I was not surprised about the big hoo ha about the illegal strike that the group of SMRT China bus drivers caused in the past week. A few friends & taxi drivers asked for my opinion about this issue. Here is my few cents worth on the issue.
I am of the view that both parties are at fault about this. Let’s dissect the issue into the drivers & the company, SMRT.
- The drivers should not compared their remuneration package with their Malaysian counterparts as the Malaysian drivers are hired on a permanent basis and are not provided with lodging benefits.
- The Malaysian drivers do have workers’ transport provided for them, which is the same as the PRC drivers. But according to my SBS Transit bus drivers’ friends, the workers’ transport for both SMRT & SBS Transit will pick them up from the JB customs at 3.45am, and that is the only trip that the workers’ transport would make. If the driver miss it, they would have to find an alternative way to Singapore to work. This is why most Malaysian drivers prefer to drive SBS Transit Services 160 & 170 or SMRT Service 950. Otherwise if they cannot get these services, they will get a motorcycle to enable them to commute between Singapore & JB and allow them to have an additional hour of essential rest. The extra pay is to cover transport cost or cost to maintain the motorcycle.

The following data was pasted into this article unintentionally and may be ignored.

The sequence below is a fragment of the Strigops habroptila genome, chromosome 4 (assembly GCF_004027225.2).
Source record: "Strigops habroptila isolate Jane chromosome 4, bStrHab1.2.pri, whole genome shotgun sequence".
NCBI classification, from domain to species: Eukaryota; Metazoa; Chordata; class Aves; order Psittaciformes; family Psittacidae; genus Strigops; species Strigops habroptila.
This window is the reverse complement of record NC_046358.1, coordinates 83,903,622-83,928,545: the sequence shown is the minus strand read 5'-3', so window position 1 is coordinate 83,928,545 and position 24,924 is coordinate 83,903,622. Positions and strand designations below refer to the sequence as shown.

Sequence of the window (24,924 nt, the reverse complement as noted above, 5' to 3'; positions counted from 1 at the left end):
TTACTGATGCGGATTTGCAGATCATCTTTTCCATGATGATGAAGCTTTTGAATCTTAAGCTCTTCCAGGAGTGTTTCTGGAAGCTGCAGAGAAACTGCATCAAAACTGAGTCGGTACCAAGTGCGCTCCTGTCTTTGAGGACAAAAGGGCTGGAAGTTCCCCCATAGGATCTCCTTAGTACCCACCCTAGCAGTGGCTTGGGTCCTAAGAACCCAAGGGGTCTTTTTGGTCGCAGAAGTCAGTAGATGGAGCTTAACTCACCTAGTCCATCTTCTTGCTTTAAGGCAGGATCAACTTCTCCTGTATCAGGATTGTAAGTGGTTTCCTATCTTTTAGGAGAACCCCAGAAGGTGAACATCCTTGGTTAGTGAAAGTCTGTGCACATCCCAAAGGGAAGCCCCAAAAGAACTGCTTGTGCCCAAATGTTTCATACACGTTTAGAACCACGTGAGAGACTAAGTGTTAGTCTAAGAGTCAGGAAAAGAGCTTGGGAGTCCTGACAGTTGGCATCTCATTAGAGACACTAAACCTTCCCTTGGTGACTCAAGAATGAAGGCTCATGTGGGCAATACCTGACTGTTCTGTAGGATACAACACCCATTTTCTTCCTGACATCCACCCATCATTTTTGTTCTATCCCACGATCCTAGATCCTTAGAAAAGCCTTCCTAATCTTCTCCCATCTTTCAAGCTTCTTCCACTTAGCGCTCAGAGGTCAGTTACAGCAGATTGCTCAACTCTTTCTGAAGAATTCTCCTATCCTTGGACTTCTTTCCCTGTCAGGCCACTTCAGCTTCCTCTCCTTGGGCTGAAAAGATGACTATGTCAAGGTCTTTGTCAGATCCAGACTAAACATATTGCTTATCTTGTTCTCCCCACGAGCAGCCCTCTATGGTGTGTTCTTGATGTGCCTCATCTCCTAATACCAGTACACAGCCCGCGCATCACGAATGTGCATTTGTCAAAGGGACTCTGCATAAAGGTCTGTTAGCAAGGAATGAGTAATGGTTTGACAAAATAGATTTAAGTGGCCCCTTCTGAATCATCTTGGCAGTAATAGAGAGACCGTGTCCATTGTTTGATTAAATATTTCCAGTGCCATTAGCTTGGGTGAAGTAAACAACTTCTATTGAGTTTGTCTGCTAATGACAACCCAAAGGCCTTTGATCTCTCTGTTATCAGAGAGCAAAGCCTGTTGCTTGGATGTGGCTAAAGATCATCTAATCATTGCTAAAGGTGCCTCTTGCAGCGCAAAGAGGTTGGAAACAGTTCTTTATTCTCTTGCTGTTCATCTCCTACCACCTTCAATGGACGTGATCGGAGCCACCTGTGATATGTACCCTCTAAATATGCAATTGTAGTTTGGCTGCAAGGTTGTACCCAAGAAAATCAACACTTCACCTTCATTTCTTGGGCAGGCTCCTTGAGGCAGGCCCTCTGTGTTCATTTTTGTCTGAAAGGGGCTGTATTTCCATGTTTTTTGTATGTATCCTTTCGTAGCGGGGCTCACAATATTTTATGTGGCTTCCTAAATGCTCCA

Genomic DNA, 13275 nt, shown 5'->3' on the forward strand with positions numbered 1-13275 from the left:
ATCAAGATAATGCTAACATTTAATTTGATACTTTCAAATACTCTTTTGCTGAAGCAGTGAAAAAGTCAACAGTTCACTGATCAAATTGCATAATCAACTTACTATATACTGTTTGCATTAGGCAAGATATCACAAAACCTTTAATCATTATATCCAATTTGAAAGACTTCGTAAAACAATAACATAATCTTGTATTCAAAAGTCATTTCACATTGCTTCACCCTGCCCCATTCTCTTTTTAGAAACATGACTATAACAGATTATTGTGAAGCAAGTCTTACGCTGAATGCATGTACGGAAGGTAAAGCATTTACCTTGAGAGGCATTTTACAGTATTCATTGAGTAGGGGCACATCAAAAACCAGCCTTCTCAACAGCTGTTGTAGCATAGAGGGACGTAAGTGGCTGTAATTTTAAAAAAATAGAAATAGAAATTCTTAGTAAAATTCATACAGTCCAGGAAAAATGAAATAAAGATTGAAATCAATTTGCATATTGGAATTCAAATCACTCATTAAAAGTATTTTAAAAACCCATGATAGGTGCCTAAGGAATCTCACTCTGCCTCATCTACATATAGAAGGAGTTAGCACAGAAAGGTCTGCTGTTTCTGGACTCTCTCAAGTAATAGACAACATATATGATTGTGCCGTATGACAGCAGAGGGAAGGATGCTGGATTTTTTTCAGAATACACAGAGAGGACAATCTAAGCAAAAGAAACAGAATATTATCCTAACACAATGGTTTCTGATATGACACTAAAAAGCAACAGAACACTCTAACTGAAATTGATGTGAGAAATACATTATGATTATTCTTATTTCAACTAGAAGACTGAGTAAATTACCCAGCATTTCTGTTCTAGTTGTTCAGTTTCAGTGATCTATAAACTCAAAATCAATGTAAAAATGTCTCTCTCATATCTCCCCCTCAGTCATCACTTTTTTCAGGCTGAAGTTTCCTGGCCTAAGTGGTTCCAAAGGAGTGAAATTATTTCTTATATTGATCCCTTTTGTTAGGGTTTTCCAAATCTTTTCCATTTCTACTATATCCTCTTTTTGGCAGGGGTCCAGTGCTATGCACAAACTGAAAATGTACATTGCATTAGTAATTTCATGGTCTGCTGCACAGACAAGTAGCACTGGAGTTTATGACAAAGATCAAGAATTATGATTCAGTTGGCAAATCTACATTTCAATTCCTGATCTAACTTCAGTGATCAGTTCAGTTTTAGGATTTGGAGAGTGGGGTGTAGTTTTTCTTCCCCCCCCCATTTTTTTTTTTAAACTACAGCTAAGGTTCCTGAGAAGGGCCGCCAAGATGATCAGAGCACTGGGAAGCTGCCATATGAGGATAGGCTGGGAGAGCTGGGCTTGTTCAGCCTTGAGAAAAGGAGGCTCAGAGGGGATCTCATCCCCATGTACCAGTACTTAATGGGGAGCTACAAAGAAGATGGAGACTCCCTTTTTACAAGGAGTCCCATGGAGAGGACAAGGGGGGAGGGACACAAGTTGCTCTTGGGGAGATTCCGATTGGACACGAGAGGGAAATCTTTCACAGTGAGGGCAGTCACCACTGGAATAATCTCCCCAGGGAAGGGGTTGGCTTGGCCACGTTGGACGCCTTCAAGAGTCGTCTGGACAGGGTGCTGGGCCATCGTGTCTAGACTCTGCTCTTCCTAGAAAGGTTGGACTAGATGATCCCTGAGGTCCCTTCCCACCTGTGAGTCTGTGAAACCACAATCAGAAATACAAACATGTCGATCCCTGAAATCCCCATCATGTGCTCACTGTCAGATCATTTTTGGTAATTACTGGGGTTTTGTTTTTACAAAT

- The basic cleanliness of the bunk or dormitory should be the driver’s domain. The driver should try their best to maintain where they stay as clean as their house. Would you be able to stand if your own house is super dirty?
- As a employer, I would not have housed them in dormitories. I would have done what SBS Transit has done in housing them in HDB flats to allow them to integrate with our community. Housing them in dormitories will allow the drivers to discuss their grievances at work, therefore the illegal strike pops up. I am not surprised by the unity of the PRC drivers, who always address one another as 同乡 if they are from the same province.
- There was a lack of communication on the HR Department, which failed to communicate the finer points of the employment contracts to the PRC drivers, who definitely will have problem understanding the contract worded in English.
- The need to work 6 days instead of 5 days after a pay adjustment in July makes the whole pay increment looks like no increase in pay but more driving to be done and to what the drivers calculated and perceived to be lesser pay.
I wonder if any SMRT directors or SMRT PRC drivers reading my post on this?